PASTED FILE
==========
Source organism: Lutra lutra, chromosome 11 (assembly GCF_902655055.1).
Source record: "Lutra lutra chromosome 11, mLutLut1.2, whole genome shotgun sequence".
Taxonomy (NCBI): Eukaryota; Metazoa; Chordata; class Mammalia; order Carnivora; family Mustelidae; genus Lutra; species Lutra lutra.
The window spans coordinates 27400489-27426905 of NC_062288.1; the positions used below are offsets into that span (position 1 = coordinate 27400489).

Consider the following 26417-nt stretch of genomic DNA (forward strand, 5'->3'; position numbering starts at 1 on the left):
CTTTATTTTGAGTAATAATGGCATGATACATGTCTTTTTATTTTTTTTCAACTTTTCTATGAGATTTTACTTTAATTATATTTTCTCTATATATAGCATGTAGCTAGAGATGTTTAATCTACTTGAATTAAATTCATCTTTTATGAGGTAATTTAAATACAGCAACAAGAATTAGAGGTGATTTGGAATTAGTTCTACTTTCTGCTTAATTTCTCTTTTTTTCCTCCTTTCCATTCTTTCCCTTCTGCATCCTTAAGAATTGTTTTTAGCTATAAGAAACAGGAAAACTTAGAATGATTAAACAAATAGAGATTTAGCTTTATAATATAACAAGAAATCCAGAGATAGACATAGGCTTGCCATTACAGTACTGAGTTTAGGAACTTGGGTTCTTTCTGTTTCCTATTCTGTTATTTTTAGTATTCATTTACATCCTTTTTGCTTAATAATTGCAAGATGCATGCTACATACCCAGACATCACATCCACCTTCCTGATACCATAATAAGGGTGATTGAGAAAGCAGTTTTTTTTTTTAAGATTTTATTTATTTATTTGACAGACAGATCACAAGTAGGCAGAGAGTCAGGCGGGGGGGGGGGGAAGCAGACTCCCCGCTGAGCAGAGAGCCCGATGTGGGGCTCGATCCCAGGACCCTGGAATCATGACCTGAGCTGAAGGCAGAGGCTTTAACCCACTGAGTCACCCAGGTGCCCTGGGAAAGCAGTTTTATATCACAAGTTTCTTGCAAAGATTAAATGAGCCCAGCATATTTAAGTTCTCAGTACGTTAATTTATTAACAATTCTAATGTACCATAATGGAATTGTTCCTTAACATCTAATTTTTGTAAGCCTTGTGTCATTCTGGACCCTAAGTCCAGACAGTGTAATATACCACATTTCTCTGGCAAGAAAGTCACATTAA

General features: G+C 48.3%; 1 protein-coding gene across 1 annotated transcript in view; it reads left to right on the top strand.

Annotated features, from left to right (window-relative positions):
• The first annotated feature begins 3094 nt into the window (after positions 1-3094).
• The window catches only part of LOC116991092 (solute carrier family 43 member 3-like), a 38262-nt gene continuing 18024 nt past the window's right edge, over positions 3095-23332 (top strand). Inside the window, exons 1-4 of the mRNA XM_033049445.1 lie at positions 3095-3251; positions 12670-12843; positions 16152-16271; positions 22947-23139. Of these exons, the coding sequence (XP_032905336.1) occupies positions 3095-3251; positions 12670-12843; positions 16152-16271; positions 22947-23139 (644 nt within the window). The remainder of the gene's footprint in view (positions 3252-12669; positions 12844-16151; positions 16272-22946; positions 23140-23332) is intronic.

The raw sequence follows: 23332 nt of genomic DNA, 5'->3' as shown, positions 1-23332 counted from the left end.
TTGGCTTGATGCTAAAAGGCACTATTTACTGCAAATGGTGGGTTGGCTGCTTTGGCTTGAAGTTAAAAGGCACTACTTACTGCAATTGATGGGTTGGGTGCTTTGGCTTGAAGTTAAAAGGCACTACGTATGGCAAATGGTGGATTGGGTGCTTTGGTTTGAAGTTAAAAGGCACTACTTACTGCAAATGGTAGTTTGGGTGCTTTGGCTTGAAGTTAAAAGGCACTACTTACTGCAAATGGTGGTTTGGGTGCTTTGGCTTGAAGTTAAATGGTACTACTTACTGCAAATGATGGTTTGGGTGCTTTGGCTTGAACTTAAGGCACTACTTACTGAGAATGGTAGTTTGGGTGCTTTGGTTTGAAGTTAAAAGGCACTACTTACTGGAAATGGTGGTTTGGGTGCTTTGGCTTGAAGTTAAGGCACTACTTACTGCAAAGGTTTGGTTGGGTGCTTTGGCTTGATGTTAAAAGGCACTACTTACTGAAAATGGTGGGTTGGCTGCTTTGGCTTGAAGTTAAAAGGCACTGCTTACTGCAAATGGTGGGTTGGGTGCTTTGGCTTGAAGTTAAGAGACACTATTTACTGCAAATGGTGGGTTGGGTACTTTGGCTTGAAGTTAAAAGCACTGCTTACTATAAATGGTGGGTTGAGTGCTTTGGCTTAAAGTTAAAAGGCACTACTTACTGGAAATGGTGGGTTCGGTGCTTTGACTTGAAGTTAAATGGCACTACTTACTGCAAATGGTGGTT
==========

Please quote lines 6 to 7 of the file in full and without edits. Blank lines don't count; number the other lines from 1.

CTTTATTTTGAGTAATAATGGCATGATACATGTCTTTTTATTTTTTTTCAACTTTTCTATGAGATTTTACTTTAATTATATTTTCTCTATATATAGCATGTAGCTAGAGATGTTTAATCTACTTGAATTAAATTCATCTTTTATGAGGTAATTTAAATACAGCAACAAGAATTAGAGGTGATTTGGAATTAGTTCTACTTTCTGCTTAATTTCTCTTTTTTTCCTCCTTTCCATTCTTTCCCTTCTGCATCCTTAAGAATTGTTTTTAGCTATAAGAAACAGGAAAACTTAGAATGATTAAACAAATAGAGATTTAGCTTTATAATATAACAAGAAATCCAGAGATAGACATAGGCTTGCCATTACAGTACTGAGTTTAGGAACTTGGGTTCTTTCTGTTTCCTATTCTGTTATTTTTAGTATTCATTTACATCCTTTTTGCTTAATAATTGCAAGATGCATGCTACATACCCAGACATCACATCCACCTTCCTGATACCATAATAAGGGTGATTGAGAAAGCAGTTTTTTTTTTTAAGATTTTATTTATTTATTTGACAGACAGATCACAAGTAGGCAGAGAGTCAGGCGGGGGGGGGGGGAAGCAGACTCCCCGCTGAGCAGAGAGCCCGATGTGGGGCTCGATCCCAGGACCCTGGAATCATGACCTGAGCTGAAGGCAGAGGCTTTAACCCACTGAGTCACCCAGGTGCCCTGGGAAAGCAGTTTTATATCACAAGTTTCTTGCAAAGATTAAATGAGCCCAGCATATTTAAGTTCTCAGTACGTTAATTTATTAACAATTCTAATGTACCATAATGGAATTGTTCCTTAACATCTAATTTTTGTAAGCCTTGTGTCATTCTGGACCCTAAGTCCAGACAGTGTAATATACCACATTTCTCTGGCAAGAAAGTCACATTAA

General features: G+C 48.3%; 1 protein-coding gene across 1 annotated transcript in view; it reads left to right on the top strand.